Western-sponsored regime change has not brought about peace, prosperity and the freedom the people of Libya had long yearned for during the Muammar Gadhafi years. Instead, like Iraq, which had a semblance of stability and relative prosperity under Saddam’s iron rule, the country has decidedly become a failed state. And nowhere has this had a marked impact than in the oil industry whose production has dipped sharply.
A vivid picture of the stagnant state of Libya’s oil industry is narrated by the country’s oil head. National Oil Corporation (NOC) Chairman, Mustafa Sanalla, warns that the strife-ridden faced a potential “financial collapse, unless there is increase in oil exports.
“It is no secret we are on the road to financial collapse,” bemoans Sanalla. “We are running a budget with a huge deficit and we have spent half our reserves in the last few years.”
Samalla is not exaggerating the magnitude of the economic woes that Libya is facing as a result of dismally low oil production and exports, which have been the country’s cash cow. To demonstrate the extent of the stagnation – an oil tanker carrying cargo of 776,000 barrels just left the key Libyan port of Ras Lanuf with the first crude shipment from the terminal in two years recently.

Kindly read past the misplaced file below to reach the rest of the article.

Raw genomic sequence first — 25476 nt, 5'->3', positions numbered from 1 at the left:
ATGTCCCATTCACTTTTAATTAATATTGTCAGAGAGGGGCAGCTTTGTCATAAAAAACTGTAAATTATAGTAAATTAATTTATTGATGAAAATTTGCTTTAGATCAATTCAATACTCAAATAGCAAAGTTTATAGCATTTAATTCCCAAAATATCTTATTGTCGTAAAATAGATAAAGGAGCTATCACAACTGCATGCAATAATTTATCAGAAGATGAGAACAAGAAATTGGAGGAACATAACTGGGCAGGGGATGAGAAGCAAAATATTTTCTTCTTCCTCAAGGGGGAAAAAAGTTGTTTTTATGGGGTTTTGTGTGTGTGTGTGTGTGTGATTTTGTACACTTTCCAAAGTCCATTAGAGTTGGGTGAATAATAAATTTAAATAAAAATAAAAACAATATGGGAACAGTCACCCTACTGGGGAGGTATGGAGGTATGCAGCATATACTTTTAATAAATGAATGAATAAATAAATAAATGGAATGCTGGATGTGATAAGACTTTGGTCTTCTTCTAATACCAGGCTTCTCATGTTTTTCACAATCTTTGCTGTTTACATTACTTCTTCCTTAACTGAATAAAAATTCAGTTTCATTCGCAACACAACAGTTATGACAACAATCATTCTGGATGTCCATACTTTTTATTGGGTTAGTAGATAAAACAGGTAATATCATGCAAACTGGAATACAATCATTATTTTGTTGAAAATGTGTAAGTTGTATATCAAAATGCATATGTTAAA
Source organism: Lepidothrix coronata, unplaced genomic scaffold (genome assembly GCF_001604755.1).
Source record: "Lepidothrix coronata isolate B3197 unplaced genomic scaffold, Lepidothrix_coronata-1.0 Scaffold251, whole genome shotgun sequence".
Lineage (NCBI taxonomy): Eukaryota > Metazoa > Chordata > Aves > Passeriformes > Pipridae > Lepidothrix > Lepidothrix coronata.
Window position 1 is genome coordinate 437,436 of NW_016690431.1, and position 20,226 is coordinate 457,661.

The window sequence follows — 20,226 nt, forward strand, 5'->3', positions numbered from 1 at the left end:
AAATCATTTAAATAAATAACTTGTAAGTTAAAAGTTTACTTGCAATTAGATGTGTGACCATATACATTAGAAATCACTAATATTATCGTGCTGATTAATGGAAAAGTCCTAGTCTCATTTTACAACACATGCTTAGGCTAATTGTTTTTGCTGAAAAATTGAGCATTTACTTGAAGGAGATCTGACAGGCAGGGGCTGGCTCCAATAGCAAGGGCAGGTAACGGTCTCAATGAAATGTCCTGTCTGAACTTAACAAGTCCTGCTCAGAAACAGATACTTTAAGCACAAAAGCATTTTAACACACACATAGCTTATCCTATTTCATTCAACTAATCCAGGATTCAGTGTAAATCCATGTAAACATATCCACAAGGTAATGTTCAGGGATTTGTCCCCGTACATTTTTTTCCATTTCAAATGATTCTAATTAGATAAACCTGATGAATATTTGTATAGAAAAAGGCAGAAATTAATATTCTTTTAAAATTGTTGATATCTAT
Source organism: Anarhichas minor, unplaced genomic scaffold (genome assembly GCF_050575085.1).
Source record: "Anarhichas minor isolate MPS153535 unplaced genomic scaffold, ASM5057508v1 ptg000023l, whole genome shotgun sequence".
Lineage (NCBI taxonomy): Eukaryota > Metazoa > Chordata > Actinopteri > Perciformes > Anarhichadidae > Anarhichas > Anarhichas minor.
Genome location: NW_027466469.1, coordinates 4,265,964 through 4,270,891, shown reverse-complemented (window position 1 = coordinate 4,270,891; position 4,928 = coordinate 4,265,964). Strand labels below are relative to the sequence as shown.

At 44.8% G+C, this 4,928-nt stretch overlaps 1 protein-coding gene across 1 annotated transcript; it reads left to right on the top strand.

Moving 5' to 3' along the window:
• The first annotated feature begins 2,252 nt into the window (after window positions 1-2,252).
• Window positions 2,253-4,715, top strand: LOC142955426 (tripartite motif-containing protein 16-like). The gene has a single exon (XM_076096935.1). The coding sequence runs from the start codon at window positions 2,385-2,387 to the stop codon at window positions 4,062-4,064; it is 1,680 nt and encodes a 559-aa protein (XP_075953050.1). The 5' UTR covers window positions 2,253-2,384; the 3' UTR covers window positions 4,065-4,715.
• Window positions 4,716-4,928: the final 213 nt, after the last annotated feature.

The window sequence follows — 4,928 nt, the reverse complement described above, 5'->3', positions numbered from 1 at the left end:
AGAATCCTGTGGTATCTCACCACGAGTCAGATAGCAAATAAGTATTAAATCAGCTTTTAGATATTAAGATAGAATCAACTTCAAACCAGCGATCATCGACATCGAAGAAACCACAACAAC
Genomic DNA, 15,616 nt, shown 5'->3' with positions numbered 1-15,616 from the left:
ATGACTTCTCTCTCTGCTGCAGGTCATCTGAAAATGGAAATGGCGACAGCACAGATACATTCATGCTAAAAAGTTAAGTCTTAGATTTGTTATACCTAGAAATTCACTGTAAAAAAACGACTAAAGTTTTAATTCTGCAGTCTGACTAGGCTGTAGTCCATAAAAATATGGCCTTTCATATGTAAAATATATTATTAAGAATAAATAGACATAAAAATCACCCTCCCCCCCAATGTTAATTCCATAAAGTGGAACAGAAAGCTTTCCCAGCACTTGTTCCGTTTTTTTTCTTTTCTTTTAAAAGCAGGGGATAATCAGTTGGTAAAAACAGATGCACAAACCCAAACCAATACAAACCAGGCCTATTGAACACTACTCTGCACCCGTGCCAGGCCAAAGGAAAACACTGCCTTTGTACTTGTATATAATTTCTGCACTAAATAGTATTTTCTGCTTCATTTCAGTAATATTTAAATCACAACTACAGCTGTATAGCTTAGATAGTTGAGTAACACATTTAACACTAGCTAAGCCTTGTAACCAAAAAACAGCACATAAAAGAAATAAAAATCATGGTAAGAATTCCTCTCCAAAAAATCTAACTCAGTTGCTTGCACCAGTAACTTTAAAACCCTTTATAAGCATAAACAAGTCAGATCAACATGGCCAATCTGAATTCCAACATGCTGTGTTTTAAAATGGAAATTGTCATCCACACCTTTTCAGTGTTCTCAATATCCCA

Interestingly, during Kadhafi’s reign Libya pumped around 1.6 million barrels of crude a day. But as a result of chaos, the NOC says it has fallen to 290, 000 barrels a day.
As a result of lawlessness, Samalla estimates that since 2013, Libya could have lost more than $100bn.
Libya desperately needs revenue for food, medicine, fuel, electricity, education, salaries and so on. If the situation does not improve the country could go insolvent by 2017, Samalla fears.
Adapted for African Mining Brief Online from a report filed by I-Net Bridge